After the mass shooting in San Bernardino, Calif., on Dec. 2, that left 14 people dead, the FBI is unearthing more information about who was involved in the attack. Here's what we know about Syed Rizwan Farook, his wife Tashfeen Malik and his neighbor Enrique Marquez. (The Washington Post)

Without a firmly established motive, no one Thursday quite knew how to categorize the San Bernardino massacre. Terrorism? Workplace violence? A hybrid of the two?

If terrorism, why target co-workers at an obscure holiday party in a small city that many Americans can’t find on a map? And if the shooters were, in fact, radicalized Islamists, pursuing a jihadist agenda, were they essentially freelancing, or part of a more complex operation that might have also had other targets?

If this was workplace violence, why the enormous arsenal of bullets and the dozen pipe bombs in the rented home?

[FBI searches for motive in San Bernardino rampage]

Every mass shooting has its peculiar elements, but this one stands out as particularly unusual. The two suspects, both slain by police in a wild gun battle four hours after the massacre, were husband and wife. They left their 6-month-old baby with a grandmother prior to the shooting spree.

Mass shootings almost invariably involve a single gunman, often someone in the throes of mental illness or in some way isolated from mainstream society. But as many people have noted, the shooters in this case seemed to be living the good life.

Police identified the two deceased suspects as Syed Rizwan Farook, a Chicago-born American, age 28, and Tashfeen Malik, 27, his Pakistani-born wife. Farook had traveled abroad last year, visiting Pakistan and Saudi Arabia, and he and his wife married back in the United States, police said. Law enforcement authorities have said the two were not on any watch lists; so far there is little direct evidence that they were radicalized.

“It’s very odd,” a senior U.S. law enforcement official said Thursday. “It appears they were a happy couple of the Muslim faith.”

“Based on what is known now about the case, it certainly is unusual and does not fit neatly into any of the traditional models of violence that we’re familiar with,” said Mark Pitcavage, director of the Center on Extremism for the Anti-Defamation League.

[Wonkblog: When should a shooting be called “terrorism"?]

The motive for Wednesday’s massacre, and the associated terminology, has implications for law enforcement, the justice system, the political debates that will inevitably come out of this, and even for the psyches of Americans wondering what, exactly, they’re dealing with.

“It is possible that this is terrorist-related, but we don’t know,” President Obama said during somber remarks Thursday morning in the Oval Office. “It is also possible that this was workplace-related.”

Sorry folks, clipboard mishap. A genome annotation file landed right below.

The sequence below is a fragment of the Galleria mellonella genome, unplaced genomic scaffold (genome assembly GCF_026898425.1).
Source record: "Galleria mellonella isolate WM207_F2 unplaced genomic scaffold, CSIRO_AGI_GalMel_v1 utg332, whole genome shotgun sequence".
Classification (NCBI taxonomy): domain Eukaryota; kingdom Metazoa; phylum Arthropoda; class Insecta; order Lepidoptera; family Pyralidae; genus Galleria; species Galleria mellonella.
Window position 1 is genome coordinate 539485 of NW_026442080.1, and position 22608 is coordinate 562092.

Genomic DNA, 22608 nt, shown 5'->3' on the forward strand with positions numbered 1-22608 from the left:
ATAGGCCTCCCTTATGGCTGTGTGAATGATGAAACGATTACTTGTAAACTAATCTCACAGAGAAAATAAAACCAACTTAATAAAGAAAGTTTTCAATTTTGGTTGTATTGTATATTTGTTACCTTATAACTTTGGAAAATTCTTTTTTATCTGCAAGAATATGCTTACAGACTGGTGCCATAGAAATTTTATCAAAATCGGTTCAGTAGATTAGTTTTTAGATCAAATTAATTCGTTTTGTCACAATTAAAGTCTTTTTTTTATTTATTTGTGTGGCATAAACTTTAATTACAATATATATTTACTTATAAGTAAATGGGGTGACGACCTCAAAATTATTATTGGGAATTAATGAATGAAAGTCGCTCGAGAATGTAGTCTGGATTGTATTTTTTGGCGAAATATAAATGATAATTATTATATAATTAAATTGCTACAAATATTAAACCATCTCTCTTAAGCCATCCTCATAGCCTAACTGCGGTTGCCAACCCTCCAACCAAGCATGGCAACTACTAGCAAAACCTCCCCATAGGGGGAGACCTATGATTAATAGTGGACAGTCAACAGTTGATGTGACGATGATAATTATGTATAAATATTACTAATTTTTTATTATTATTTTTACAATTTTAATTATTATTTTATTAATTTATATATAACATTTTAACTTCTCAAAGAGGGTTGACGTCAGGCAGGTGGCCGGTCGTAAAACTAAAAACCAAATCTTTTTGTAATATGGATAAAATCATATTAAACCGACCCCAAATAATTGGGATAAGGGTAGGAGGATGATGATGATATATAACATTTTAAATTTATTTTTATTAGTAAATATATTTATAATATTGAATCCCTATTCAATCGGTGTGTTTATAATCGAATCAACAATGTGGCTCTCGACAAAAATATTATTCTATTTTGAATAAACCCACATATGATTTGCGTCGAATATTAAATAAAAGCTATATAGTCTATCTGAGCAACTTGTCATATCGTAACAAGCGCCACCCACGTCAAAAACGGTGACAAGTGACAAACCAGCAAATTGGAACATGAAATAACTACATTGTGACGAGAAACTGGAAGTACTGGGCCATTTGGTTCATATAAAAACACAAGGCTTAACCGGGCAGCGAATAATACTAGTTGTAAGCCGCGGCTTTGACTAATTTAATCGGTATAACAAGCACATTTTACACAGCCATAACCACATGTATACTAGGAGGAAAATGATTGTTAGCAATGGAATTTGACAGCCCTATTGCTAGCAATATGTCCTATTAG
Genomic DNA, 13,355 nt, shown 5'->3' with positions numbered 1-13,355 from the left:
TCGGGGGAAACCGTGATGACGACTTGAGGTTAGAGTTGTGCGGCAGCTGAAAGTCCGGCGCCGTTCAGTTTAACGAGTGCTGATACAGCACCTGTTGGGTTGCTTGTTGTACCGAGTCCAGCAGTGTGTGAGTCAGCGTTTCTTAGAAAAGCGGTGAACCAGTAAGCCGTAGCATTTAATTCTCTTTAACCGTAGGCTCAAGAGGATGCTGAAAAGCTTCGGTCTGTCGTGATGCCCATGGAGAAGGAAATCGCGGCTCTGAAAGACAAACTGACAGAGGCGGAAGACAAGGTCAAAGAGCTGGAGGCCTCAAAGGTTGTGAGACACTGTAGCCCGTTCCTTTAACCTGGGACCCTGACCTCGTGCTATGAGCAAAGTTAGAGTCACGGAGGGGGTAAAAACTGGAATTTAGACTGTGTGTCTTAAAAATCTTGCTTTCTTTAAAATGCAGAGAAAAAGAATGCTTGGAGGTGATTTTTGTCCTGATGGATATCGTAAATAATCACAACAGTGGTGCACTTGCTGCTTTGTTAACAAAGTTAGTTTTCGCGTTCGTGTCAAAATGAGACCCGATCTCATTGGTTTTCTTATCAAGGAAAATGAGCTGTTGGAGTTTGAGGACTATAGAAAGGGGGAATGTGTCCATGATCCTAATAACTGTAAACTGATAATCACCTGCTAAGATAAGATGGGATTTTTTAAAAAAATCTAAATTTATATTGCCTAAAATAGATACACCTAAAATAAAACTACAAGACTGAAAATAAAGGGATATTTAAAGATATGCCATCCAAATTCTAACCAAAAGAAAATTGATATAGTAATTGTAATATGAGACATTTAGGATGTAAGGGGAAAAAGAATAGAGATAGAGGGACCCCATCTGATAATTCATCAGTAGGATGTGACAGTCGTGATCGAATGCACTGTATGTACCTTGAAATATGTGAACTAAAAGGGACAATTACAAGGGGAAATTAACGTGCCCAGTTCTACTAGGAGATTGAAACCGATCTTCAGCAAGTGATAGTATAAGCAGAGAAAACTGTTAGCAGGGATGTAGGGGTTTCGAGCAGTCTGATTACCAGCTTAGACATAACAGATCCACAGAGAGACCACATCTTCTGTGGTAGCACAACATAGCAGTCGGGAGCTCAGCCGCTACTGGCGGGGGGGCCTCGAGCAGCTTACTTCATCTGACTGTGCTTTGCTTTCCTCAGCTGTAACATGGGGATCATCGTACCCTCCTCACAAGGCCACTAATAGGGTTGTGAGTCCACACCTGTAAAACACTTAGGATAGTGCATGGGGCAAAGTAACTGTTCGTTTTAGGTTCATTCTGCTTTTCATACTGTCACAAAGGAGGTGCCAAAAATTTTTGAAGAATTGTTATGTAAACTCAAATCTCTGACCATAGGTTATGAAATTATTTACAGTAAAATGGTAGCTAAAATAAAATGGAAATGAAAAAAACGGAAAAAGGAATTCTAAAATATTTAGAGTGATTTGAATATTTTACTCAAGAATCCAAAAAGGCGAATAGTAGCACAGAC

A few minutes later, he added, “There may be mixed motives involved in this, which makes the investigation more complicated.”

What to call a crime like this, and how to categorize it, is not merely a semantic issue. The FBI, which has authority to investigate potential acts of terrorism, said Thursday that it had taken over the case from local and county law enforcement officials. But the FBI, like Obama, has not publicly said whether it considers this a terrorist attack.

“It would be irresponsible and premature for me to call this terrorism,” David Bowdich, assistant director of the FBI’s Los Angeles field office, said Thursday.

The government has numerous legal definitions of terrorism, but the National Institute of Justice admits up front, “The search for a universal, precise definition of terrorism has been challenging for researchers and practitioners alike.”

 The U.S. Code defines it as “premeditated, politically motivated violence perpetrated against noncombatant targets by subnational groups or clandestine agents, usually intended to influence an audience.” The FBI has a different definition: “The unlawful use of force or violence against persons or property to intimidate or coerce a government, the civilian population, or any segment thereof, in furtherance of political or social objectives.”

Pitcavage said his organization defines terrorism as “major criminal acts of violence against people or property committed by non-state actors in non-military situations in furtherance of political, social, religious, or other similar goals.”

There continue to be debates about what to call incidents such as the shooting last Friday at the Planned Parenthood clinic in Colorado Springs, with some advocates against gun violence arguing that it should be classified as domestic terrorism.

Terminology can also have long-standing political ramifications. Obama and his administration, including his former secretary of state, Hillary Clinton, have been slammed repeatedly for not immediately labeling the September 2012 attacks on U.S. personnel in Benghazi, Libya, as “terrorist” attacks. House Republicans have grilled Clinton on what she knew and when she knew it, with Republicans arguing that the Obama administration tried to downplay the terrorism angle for political reasons in the run-up to Obama’s 2012 reelection bid.

[Fact-Checker: Is Hillary Clinton a “liar” on Benghazi?]

After the Paris attacks last month, a number of Republican presidential candidates excoriated prominent Democrats for being unwilling to use the phrase “radical Islamic terrorism.” But Hillary Clinton said it would be a mistake to use such terminology, saying the United States needs to improve relations with Muslim countries. She said the United States is “at war with violent extremism” and “people who use their religion for purposes of power and oppression.”

Related:

Here’s how rare it is for mass shootings to involve multiple attackers

‘I’ll take a bullet before you do’: Scenes from the San Bernardino shooting

Shooters in San Bernardino massacre had a small arsenal